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 Statement on Consideration of Concept Release on Possible Revisions to the Standard on Audit Confirmations

DATE: April 14, 2009
SPEAKER: Daniel L. Goelzer, Board Member
EVENT: PCAOB Open Board Meeting
LOCATION: Washington, DC

The concept release the Board is considering today explores ways in which we could modernize and strengthen AU 330 -- the auditing standard that governs auditor confirmation procedures. "Confirmation" is the process by which an auditor seeks information directly from a third party about some aspect of the client’s financial statements. Asking customers to confirm the accuracy of their account balances is the most familiar example of a confirmation request. Because confirmation involves obtaining evidence from an independent, external source, it provides a high level of audit evidence.

AU 330 is not broken -- in fact it is, in my view, basically sound. Confirmation is, however, an audit area in which there is room for improvement. Since AU 330 was written, technological innovations, such as the internet and e-mail, have changed confirmation practice. More broadly, I view this proceeding as a step in the review and modernization of all of our interim standards with the goal of making any necessary revisions and then adopting permanent PCAOB auditing standards.

Reviewing confirmation procedures is particularly timely because the International Auditing and Assurance Standards Board has adopted its own standard on confirmation, and the Auditing Standards Board is now considering how to conform the private company auditing standards to the IAASB’s work. In connection with other projects, such as the pending engagement quality review standards, the Board has said that, in its standard setting, it will consider the provisions of the relevant international standards on auditing -- the ISAs -- and will seek to incorporate useful ideas. The same is true here.

Nonetheless, confirmation is an area in which we may have some fundamental differences with the ISAs. In the U.S., confirming accounts receivable is presumptively mandatory. The reasons for that requirement run back to the SEC’s 1940 McKesson Robbins case -- one of the major financial reporting frauds of its day and one of the seminal events in shaping U.S. auditing standards. In much of the rest of the world, confirmation is simply a tool available to the auditor, but not one that must be employed in every case. We are not considering making accounts receivable confirmations optional, and so this is a difference between U.S. and international auditing that is unlikely to disappear.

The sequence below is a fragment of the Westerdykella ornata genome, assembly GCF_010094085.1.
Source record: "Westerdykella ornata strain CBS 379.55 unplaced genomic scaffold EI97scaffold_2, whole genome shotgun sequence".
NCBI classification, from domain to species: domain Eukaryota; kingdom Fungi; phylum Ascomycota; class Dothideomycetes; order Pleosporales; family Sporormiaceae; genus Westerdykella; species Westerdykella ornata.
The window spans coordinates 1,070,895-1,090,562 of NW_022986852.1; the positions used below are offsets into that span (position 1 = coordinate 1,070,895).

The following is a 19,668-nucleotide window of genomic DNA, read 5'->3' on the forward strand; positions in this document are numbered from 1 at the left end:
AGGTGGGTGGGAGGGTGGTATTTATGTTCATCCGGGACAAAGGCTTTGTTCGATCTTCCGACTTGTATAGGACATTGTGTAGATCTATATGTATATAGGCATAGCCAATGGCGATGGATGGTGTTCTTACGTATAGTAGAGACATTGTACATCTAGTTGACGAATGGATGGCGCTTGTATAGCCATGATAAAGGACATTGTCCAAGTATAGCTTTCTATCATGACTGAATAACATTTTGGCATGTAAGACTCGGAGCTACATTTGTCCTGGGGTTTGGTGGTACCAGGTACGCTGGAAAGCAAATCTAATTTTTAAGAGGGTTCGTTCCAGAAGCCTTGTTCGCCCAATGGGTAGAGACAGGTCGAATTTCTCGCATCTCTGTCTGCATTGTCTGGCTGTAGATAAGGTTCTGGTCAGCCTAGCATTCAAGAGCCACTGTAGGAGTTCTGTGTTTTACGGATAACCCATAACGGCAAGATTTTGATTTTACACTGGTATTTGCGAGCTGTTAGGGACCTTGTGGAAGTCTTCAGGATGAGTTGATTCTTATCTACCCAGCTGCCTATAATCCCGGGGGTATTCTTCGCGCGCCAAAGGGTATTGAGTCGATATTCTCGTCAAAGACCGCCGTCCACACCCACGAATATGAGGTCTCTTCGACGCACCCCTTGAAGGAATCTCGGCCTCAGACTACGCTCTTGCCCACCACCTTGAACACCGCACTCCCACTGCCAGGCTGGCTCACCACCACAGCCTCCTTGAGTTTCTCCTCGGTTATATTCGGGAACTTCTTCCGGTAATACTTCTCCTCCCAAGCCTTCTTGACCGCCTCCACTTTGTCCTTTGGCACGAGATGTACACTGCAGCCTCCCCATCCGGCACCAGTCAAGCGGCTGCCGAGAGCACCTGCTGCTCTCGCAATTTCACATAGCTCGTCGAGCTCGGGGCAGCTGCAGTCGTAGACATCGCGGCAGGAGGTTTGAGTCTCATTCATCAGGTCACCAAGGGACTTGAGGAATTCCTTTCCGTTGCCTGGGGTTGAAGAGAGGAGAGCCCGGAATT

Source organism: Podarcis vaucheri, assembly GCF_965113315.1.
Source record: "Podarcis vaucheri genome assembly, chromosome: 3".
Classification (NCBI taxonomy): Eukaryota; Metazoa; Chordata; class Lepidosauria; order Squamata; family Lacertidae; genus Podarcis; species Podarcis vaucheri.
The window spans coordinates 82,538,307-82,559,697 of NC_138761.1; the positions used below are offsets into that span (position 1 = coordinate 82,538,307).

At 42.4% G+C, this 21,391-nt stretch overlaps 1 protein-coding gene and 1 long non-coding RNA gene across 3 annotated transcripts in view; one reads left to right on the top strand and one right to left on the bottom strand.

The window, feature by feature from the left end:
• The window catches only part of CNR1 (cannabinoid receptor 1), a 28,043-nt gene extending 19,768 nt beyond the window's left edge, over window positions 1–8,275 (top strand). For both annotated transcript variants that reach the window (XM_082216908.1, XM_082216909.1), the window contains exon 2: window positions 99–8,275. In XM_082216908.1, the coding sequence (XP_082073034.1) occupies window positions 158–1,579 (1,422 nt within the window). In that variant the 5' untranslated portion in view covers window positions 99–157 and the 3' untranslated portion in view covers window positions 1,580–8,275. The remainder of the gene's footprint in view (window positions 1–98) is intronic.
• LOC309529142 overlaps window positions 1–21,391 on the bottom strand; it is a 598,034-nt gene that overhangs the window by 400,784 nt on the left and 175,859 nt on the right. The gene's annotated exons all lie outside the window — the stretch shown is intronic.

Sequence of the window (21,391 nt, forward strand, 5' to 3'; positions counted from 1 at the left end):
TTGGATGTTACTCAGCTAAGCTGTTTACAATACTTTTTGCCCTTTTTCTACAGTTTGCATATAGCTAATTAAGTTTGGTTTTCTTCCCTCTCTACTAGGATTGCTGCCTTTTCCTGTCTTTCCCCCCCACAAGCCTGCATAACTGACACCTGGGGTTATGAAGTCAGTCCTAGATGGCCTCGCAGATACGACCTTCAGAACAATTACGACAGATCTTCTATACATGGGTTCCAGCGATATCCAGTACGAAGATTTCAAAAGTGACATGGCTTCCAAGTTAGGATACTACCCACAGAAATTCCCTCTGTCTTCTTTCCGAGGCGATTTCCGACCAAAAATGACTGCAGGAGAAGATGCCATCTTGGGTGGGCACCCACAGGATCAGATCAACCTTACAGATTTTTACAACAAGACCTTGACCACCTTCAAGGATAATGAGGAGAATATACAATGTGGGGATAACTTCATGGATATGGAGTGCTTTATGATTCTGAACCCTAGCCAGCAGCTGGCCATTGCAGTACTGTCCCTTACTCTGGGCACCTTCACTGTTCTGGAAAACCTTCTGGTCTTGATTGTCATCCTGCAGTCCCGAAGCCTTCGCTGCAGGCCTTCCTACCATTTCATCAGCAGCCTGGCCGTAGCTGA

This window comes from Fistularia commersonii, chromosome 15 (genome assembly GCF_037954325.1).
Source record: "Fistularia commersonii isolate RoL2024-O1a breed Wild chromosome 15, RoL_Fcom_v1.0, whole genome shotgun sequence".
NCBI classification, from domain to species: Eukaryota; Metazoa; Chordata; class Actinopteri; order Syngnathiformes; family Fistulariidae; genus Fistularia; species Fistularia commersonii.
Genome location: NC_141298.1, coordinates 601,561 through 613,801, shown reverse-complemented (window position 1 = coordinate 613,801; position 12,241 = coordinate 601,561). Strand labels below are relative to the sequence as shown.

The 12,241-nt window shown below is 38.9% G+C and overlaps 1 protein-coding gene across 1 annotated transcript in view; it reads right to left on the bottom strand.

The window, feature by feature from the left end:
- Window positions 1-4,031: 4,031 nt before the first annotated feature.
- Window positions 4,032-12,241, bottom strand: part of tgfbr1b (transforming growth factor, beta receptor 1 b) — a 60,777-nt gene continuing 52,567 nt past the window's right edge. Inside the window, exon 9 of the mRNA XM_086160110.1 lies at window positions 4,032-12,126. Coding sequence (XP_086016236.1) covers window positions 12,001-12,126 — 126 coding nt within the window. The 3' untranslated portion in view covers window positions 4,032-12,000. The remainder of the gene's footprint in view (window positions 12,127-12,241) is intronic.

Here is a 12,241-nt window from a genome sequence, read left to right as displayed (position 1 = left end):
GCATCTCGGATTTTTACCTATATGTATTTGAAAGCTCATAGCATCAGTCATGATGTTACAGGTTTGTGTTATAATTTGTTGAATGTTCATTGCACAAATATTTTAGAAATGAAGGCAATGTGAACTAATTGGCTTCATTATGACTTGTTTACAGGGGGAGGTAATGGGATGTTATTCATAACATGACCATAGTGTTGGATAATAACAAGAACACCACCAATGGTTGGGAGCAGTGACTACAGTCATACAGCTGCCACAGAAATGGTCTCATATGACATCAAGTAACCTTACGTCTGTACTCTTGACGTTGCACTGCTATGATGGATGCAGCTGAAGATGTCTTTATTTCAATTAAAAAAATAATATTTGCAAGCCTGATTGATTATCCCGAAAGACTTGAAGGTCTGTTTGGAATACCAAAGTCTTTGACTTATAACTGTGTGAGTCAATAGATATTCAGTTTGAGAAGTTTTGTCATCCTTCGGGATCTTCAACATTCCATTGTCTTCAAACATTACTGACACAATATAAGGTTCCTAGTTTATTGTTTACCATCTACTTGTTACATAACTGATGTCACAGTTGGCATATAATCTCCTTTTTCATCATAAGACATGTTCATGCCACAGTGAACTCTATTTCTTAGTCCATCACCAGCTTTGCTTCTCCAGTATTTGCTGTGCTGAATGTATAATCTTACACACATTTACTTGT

I also want to make a couple of comments about the process this release reflects. The Board has not typically begun its standard setting with a concept release, and this one is a bit of an experiment. We have been urged to be more transparent in standard setting and to afford interested persons more opportunities to help shape the Board’s thinking. I hope that the concept release procedure will meet some of those concerns. The release will give investors, preparers, and auditors a vehicle to let us know their reactions to our ideas at an early stage so that those reactions can be taken into account in the standards drafting process. This should be a useful supplement to the advice the Board already gets from its Standing Advisory Group.

The concept release is also an experiment in another respect. It consists of a high level release and a more detailed appendix. The release is intended to be understandable to general readers. The appendix, on the other hand, is somewhat more granular. It is designed primarily for auditors and seeks to elicit comment regarding technical issues. One consequence of this two-document format is that there is some repetition between the release and the appendix. I would welcome comment on whether this sort of concept release is a step in the right direction on transparency.

Finally, I want to acknowledge the hard work of Associate Chief Auditor Dee Mirando-Gould, who is the principal draftsperson of the concept release, along with Chris David in the Chief Auditor’s Office. Bob Burns and Nina Mojiri-Azad in the Office of the General Counsel have also played important roles in getting this release to the Board, as has Acting Chief Auditor, Jennifer Rand. Thanks to all of you for a job well-done.

It is somewhat difficult to ask questions about a release that contains no concrete proposals. However, I would like to give it a try and see whether the staff can illuminate a few of the issues that the concept release raises.

 

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